- - Thursday, April 2, 2015

About halfway through “Furious 7,” the latest installment in the gas-guzzling “Fast and Furious” car action franchise, Roman (Tyrese Gibson), the series’ jovial joker, recaps the franchise’s greatest hits: the time he and the F&F crew faced off against a tank; the time they were chased through a winding downtown thoroughfare while pulling a giant safe; the time they pursued a massive aircraft down an interminable runway.

The stunt-filled sequences he recalls were memorable because they were ridiculous — yet the mission the team is about to undertake, he said, is by far the silliest yet.

It’s a good laugh line. It’s also a kind of promise — one the movie easily makes good on.

A few minutes later, Roman and the rest of the team, led by Vin Diesel’s Dominic Toretto and the late Paul Walker’s Brian O’Conner, proceed to drop a pack of armored rally cars out of a cargo plane, parachuting down to a snaky mountain pass.

After a bit of precision driving, they overtake a heavily armed convoy, complete with a tour bus that features hidden machine guns that fire armor-piercing bullets. A fistfight breaks out on the bus after it is ripped in half, and a long car chase proceeds down a rocky mountainside.

The sequence is, as promised, ridiculous in every way: The plan makes no sense, the laws of physics are generally ignored and the villains behave in ways that make no sense whatsoever.

The most incredible thing of all is how delightful it is.

“Furious 7” strives for and consistently achieves an air of hysterical awesomeness.

At its best, during its multiple extended action set pieces, it induces a kind of unfiltered blockbuster bliss — an enjoyably overloaded state of buzzy cinematic pleasure in which it becomes all too easy to accept and appreciate the movie’s high-octane nonsense.

The movie’s over-the-top, physics-defying silliness works because it is presented with total commitment. It believes in itself, and the viewer starts to believe in it too.

The movie has more than self-confidence, though. It also works tremendously hard to please. “Furious 7” is not exactly a smart movie, but it is never a lazy one.

Indeed, the work ethic is visible in the franchise’s growth and development. Over the years, the “Fast and Furious” franchise, which started out with a couple of modestly budgeted urban street racing films, has molded itself into a kind of auto enthusiast’s superhero series.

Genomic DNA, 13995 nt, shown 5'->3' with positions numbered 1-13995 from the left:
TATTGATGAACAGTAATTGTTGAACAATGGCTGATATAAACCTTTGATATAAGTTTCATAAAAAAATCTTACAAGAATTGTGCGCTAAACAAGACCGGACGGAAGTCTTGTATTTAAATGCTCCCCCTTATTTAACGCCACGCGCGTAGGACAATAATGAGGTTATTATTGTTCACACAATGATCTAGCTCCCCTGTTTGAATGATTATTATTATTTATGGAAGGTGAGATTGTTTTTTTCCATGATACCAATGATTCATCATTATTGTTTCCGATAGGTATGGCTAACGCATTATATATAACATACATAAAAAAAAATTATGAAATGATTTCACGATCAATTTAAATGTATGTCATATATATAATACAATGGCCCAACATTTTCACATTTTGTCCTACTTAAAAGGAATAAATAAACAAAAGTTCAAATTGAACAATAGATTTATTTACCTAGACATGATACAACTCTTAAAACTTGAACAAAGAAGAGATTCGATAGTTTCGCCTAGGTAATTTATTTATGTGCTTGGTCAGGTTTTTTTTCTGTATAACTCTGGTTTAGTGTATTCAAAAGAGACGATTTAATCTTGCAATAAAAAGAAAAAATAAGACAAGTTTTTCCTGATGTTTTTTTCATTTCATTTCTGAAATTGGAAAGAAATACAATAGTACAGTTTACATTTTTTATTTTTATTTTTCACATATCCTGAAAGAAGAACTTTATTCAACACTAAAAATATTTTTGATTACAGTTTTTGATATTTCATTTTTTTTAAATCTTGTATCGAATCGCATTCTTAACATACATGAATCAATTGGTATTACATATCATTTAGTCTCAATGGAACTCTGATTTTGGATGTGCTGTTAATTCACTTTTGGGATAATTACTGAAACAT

The cars and the drivers in these movies have spectacular powers: They fly through the air, turn on a dime and generally manage to survive all sorts of roll-cage mayhem.

The franchise has transformed itself by increasingly upping the action ante, with more ridiculous and ever-more-enjoyable sequences of vehicular spectacle.

It also has built a great team. In addition to Mr. Diesel, Mr. Walker and Mr. Gibson, actors Michelle Rodriguez, Jordana Brewster, Dwayne “The Rock” Johnson and rapper Ludacris all return to play familiar parts.

Mr. Walker’s death in a real-life car crash halfway through the production delayed the film, and the final product required lots of workarounds, including considerable use of digitally enabled doubling by his brothers. The final product is nearly seamless and a fine send-off to an actor whose charm and appeal have grown with the series.

To the series’ already large cast, this entry adds Jason Statham and Djimon Hounsou as villains, and Kurt Russell as a shadowy government figure who sets the action into motion. All are tough-guy foils for the tough-guy protagonists, but what sticks out about the movie is not how hard and grim it is, but how sweet.

The film’s script repeatedly emphasizes the idea that the franchise’s core team is a family — a family that, yes, is built around the performance of muscle-car acrobatics, but a family all the same. On screen, they all seem genuinely glad to be together, and that sense helps build a kind of fraternal bond among one another and also with the audience.

Stupid as they might be, these adventures are an awful lot of fun for them — and for the rest of us too.

TITLE: “Furious 7”

CREDITS: Directed by James Wan; screenplay by Chris Morgan

RATING: PG-13 for intense vehicle mayhem

RUNNING TIME: 137 minutes

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